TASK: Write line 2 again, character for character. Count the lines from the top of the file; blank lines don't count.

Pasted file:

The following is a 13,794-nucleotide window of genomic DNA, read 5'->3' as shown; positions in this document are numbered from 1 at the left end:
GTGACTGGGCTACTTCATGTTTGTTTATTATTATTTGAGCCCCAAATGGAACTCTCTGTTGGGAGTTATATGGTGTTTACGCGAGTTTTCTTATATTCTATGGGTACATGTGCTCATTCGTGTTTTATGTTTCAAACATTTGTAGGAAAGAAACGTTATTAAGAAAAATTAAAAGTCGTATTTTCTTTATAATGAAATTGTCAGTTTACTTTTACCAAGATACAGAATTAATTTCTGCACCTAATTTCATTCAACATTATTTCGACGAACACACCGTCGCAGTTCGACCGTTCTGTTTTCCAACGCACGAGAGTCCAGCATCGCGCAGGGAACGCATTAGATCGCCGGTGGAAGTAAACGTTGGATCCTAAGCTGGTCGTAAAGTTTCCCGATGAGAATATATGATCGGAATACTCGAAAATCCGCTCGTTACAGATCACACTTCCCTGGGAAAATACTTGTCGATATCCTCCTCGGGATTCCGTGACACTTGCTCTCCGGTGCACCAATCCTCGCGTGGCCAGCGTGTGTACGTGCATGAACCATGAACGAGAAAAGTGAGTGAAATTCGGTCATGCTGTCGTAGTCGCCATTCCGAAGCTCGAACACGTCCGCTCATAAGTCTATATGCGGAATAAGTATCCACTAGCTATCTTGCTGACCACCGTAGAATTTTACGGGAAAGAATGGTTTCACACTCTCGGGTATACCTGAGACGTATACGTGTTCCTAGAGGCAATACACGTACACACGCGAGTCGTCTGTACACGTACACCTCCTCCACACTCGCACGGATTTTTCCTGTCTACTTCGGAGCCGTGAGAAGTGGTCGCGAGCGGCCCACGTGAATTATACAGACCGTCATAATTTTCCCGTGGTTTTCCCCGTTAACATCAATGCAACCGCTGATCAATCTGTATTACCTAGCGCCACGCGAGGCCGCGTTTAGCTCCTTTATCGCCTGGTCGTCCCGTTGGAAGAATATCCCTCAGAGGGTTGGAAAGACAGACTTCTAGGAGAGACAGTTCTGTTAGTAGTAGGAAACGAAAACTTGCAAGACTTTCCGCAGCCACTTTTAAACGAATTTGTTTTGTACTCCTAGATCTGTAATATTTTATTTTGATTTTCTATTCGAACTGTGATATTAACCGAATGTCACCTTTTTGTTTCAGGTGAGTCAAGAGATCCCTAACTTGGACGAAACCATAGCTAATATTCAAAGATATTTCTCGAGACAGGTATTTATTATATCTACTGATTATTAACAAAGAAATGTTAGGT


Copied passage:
GTGACTGGGCTACTTCATGTTTGTTTATTATTATTTGAGCCCCAAATGGAACTCTCTGTTGGGAGTTATATGGTGTTTACGCGAGTTTTCTTATATTCTATGGGTACATGTGCTCATTCGTGTTTTATGTTTCAAACATTTGTAGGAAAGAAACGTTATTAAGAAAAATTAAAAGTCGTATTTTCTTTATAATGAAATTGTCAGTTTACTTTTACCAAGATACAGAATTAATTTCTGCACCTAATTTCATTCAACATTATTTCGACGAACACACCGTCGCAGTTCGACCGTTCTGTTTTCCAACGCACGAGAGTCCAGCATCGCGCAGGGAACGCATTAGATCGCCGGTGGAAGTAAACGTTGGATCCTAAGCTGGTCGTAAAGTTTCCCGATGAGAATATATGATCGGAATACTCGAAAATCCGCTCGTTACAGATCACACTTCCCTGGGAAAATACTTGTCGATATCCTCCTCGGGATTCCGTGACACTTGCTCTCCGGTGCACCAATCCTCGCGTGGCCAGCGTGTGTACGTGCATGAACCATGAACGAGAAAAGTGAGTGAAATTCGGTCATGCTGTCGTAGTCGCCATTCCGAAGCTCGAACACGTCCGCTCATAAGTCTATATGCGGAATAAGTATCCACTAGCTATCTTGCTGACCACCGTAGAATTTTACGGGAAAGAATGGTTTCACACTCTCGGGTATACCTGAGACGTATACGTGTTCCTAGAGGCAATACACGTACACACGCGAGTCGTCTGTACACGTACACCTCCTCCACACTCGCACGGATTTTTCCTGTCTACTTCGGAGCCGTGAGAAGTGGTCGCGAGCGGCCCACGTGAATTATACAGACCGTCATAATTTTCCCGTGGTTTTCCCCGTTAACATCAATGCAACCGCTGATCAATCTGTATTACCTAGCGCCACGCGAGGCCGCGTTTAGCTCCTTTATCGCCTGGTCGTCCCGTTGGAAGAATATCCCTCAGAGGGTTGGAAAGACAGACTTCTAGGAGAGACAGTTCTGTTAGTAGTAGGAAACGAAAACTTGCAAGACTTTCCGCAGCCACTTTTAAACGAATTTGTTTTGTACTCCTAGATCTGTAATATTTTATTTTGATTTTCTATTCGAACTGTGATATTAACCGAATGTCACCTTTTTGTTTCAGGTGAGTCAAGAGATCCCTAACTTGGACGAAACCATAGCTAATATTCAAAGATATTTCTCGAGACAGGTATTTATTATATCTACTGATTATTAACAAAGAAATGTTAGGT